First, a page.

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stance of enjoyment. And it has this peculiar malignancy in its nature, to wish to lessen that happiness, though it should not, by that means, make any addition to its own. It even seems to be uneasy that there should be any happiness in the world, but that which falls to itself, since they who are under its influence, are dissatisfied with their superiors, for being in better circumstances, with their equals, for being as happy as themselves, and with their inferiors, for seeming contented and happy in their condition, and especially, if in the way of improving it to an equality with their own.
The consequence of so malevolent a temper is, that wherever they look, they discover objects to offend and disquiet them. They are therefore, habitually fretful, gloomy and discontented; and so, incapable of enjoying what they possess, however sufficient for their happiness. Their secret disquietude and anguish, like a slow poison on the vitals, preys upon their spirits, and gradually consumes the powers of enjoyment, till their life becomes insipid and burdensome.* Solomon has therefore forcibly described it, in this view, as “the rottenness of the bones.” And while it thus affects the envious themselves, it prompts to subtle and malicious methods of obstructing the happiness and prosperity of those who are envied, to unprovoked resentments, defamation, injustice, and other injuries, equally dishonorable and criminal.
* There have been instances of persons being so affected by this passion, as to fall into lingering and incurable disease.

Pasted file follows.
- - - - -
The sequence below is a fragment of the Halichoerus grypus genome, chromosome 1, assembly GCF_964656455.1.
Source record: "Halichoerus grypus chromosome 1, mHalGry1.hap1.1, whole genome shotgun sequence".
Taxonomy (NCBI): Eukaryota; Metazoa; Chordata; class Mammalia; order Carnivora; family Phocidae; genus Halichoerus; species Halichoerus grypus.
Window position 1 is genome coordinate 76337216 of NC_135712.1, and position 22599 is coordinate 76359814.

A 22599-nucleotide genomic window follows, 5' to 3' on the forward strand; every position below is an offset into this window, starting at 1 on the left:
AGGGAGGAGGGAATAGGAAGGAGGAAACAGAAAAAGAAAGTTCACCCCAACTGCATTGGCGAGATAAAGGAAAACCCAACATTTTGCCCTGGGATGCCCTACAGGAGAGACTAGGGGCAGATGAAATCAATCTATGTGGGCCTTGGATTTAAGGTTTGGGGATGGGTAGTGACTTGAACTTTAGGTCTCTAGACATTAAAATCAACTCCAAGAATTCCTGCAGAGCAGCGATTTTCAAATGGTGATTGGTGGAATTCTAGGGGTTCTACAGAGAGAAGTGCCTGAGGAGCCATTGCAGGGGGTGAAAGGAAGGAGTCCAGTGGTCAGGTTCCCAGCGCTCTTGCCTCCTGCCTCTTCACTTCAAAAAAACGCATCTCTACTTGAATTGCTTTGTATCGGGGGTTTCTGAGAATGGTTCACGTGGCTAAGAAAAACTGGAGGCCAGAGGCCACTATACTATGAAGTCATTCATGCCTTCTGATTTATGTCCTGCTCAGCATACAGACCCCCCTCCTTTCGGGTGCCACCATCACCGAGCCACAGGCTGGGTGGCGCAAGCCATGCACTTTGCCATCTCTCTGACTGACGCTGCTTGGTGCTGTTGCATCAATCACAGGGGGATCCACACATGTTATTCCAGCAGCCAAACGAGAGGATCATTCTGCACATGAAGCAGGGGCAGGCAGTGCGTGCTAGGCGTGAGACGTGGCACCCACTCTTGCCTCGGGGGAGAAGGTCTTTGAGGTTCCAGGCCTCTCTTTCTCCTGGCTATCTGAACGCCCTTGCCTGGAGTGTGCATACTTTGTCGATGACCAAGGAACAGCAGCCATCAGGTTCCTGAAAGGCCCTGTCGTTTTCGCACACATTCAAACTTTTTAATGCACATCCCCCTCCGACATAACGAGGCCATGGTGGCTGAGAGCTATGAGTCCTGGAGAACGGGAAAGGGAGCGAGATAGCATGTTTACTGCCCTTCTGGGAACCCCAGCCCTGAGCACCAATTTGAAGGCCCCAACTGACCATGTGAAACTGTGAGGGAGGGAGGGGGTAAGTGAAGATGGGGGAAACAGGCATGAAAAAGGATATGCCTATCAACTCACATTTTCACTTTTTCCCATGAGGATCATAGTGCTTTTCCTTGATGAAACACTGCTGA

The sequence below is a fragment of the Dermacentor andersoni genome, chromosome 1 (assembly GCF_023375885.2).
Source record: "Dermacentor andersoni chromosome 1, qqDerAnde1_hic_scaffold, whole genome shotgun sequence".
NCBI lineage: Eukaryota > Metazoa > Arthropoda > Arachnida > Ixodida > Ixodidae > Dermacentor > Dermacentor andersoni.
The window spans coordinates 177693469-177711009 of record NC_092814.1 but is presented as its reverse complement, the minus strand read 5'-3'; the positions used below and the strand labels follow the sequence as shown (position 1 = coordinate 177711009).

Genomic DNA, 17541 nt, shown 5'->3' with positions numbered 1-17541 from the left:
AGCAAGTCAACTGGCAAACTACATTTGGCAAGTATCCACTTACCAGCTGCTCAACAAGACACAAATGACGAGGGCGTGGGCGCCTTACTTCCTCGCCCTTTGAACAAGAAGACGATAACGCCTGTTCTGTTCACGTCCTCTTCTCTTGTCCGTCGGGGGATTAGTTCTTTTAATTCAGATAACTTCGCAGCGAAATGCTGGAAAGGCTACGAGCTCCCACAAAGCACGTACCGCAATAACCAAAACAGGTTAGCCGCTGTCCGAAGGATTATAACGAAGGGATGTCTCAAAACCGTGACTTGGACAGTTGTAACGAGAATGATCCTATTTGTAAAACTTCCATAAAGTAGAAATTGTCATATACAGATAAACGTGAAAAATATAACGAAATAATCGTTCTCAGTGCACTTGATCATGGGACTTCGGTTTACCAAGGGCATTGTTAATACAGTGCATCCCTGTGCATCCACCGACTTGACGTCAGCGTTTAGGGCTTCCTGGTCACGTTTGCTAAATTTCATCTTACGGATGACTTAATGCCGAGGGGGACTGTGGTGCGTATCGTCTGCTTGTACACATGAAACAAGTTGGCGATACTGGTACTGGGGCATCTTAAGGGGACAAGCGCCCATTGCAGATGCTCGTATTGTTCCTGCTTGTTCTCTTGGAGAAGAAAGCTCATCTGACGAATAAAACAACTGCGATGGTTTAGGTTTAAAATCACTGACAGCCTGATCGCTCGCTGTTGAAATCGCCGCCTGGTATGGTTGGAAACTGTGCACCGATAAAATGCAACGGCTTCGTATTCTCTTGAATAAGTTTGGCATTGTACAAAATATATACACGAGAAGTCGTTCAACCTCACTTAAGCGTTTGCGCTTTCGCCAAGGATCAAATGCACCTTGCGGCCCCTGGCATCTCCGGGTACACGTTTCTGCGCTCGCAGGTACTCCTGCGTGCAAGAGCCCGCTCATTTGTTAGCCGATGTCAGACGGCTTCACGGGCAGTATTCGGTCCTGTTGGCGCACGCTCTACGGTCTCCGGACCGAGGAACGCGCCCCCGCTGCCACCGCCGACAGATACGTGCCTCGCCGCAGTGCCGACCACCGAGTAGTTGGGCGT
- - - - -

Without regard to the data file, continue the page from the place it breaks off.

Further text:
There is nothing indeed within the bounds of human malevolence which this vicious passion cannot perpetrate, when it has
full possession of the heart. And therefore, the wise man observes,
“Wrath is cruel, and anger is outrageous, but who is able to stand before envy.” . Through envy Cain killed his brother Abel, “because his own works were evil, and his brother's righteous.” Joseph's brethren envying him for the particular affection of his parents, and the honor and respect which he had dreamed would be paid him, by all his family, sold him to the Midianites, to be carried into Egypt, as a servant forever. Saul envying David the glory he obtained by his victory over Goliah, pursued him with inveterate hatred, and hunted him for his life. And to name no other instance, because none greater can be named, moved with envy, at the miracles, authority and reputation of Christ, the rulers of the Jews persecuted him with unrelenting malice; and at last, delivered him to the Romans to be put to death.
So great an evil is envy, and so necessary to be excluded from the breasts of all who would wish to preserve the peace of their own minds, and be clear of the guilt of destroying that of others!
In order to this, consider, that as far as some may be superior to you in
of the means of happiness, you may be superior to others, and that the same righteous providence which hath given you the particular advantages you enjoy, hath given to others, those which place them above you. There is therefore no more reason why you should be dissatisfied with others, for their enjoyments, whatever they be, than that others should be dissatisfied with